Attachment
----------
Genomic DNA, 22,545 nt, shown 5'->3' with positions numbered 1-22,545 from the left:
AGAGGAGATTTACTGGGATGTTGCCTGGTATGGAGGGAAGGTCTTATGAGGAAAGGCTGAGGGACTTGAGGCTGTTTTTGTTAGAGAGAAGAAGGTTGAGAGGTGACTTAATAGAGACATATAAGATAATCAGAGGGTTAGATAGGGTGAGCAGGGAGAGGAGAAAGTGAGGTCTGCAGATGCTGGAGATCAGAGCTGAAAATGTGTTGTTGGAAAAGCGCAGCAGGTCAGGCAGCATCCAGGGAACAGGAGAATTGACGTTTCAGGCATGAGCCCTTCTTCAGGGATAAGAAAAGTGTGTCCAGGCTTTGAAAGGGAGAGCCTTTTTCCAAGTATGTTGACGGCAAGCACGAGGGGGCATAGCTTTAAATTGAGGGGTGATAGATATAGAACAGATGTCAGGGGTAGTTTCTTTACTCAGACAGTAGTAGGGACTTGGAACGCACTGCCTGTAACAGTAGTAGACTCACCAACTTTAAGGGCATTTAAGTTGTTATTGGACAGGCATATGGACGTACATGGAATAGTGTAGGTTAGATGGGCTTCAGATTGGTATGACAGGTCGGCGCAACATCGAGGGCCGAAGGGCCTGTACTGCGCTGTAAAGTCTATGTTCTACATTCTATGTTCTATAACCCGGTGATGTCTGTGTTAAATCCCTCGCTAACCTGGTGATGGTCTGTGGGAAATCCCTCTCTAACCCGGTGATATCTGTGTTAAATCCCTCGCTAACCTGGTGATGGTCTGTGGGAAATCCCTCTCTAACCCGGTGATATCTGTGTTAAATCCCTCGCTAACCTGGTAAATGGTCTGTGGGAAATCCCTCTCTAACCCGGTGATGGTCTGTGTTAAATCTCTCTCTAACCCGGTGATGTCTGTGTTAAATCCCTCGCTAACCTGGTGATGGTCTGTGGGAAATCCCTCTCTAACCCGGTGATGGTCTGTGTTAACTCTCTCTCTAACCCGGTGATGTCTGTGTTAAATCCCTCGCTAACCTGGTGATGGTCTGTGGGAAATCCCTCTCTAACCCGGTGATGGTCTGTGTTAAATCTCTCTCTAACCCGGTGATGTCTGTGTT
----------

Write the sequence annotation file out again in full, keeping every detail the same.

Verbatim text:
Genomic DNA, 22,545 nt, shown 5'->3' with positions numbered 1-22,545 from the left:
AGAGGAGATTTACTGGGATGTTGCCTGGTATGGAGGGAAGGTCTTATGAGGAAAGGCTGAGGGACTTGAGGCTGTTTTTGTTAGAGAGAAGAAGGTTGAGAGGTGACTTAATAGAGACATATAAGATAATCAGAGGGTTAGATAGGGTGAGCAGGGAGAGGAGAAAGTGAGGTCTGCAGATGCTGGAGATCAGAGCTGAAAATGTGTTGTTGGAAAAGCGCAGCAGGTCAGGCAGCATCCAGGGAACAGGAGAATTGACGTTTCAGGCATGAGCCCTTCTTCAGGGATAAGAAAAGTGTGTCCAGGCTTTGAAAGGGAGAGCCTTTTTCCAAGTATGTTGACGGCAAGCACGAGGGGGCATAGCTTTAAATTGAGGGGTGATAGATATAGAACAGATGTCAGGGGTAGTTTCTTTACTCAGACAGTAGTAGGGACTTGGAACGCACTGCCTGTAACAGTAGTAGACTCACCAACTTTAAGGGCATTTAAGTTGTTATTGGACAGGCATATGGACGTACATGGAATAGTGTAGGTTAGATGGGCTTCAGATTGGTATGACAGGTCGGCGCAACATCGAGGGCCGAAGGGCCTGTACTGCGCTGTAAAGTCTATGTTCTACATTCTATGTTCTATAACCCGGTGATGTCTGTGTTAAATCCCTCGCTAACCTGGTGATGGTCTGTGGGAAATCCCTCTCTAACCCGGTGATATCTGTGTTAAATCCCTCGCTAACCTGGTGATGGTCTGTGGGAAATCCCTCTCTAACCCGGTGATATCTGTGTTAAATCCCTCGCTAACCTGGTAAATGGTCTGTGGGAAATCCCTCTCTAACCCGGTGATGGTCTGTGTTAAATCTCTCTCTAACCCGGTGATGTCTGTGTTAAATCCCTCGCTAACCTGGTGATGGTCTGTGGGAAATCCCTCTCTAACCCGGTGATGGTCTGTGTTAACTCTCTCTCTAACCCGGTGATGTCTGTGTTAAATCCCTCGCTAACCTGGTGATGGTCTGTGGGAAATCCCTCTCTAACCCGGTGATGGTCTGTGTTAAATCTCTCTCTAACCCGGTGATGTCTGTGTT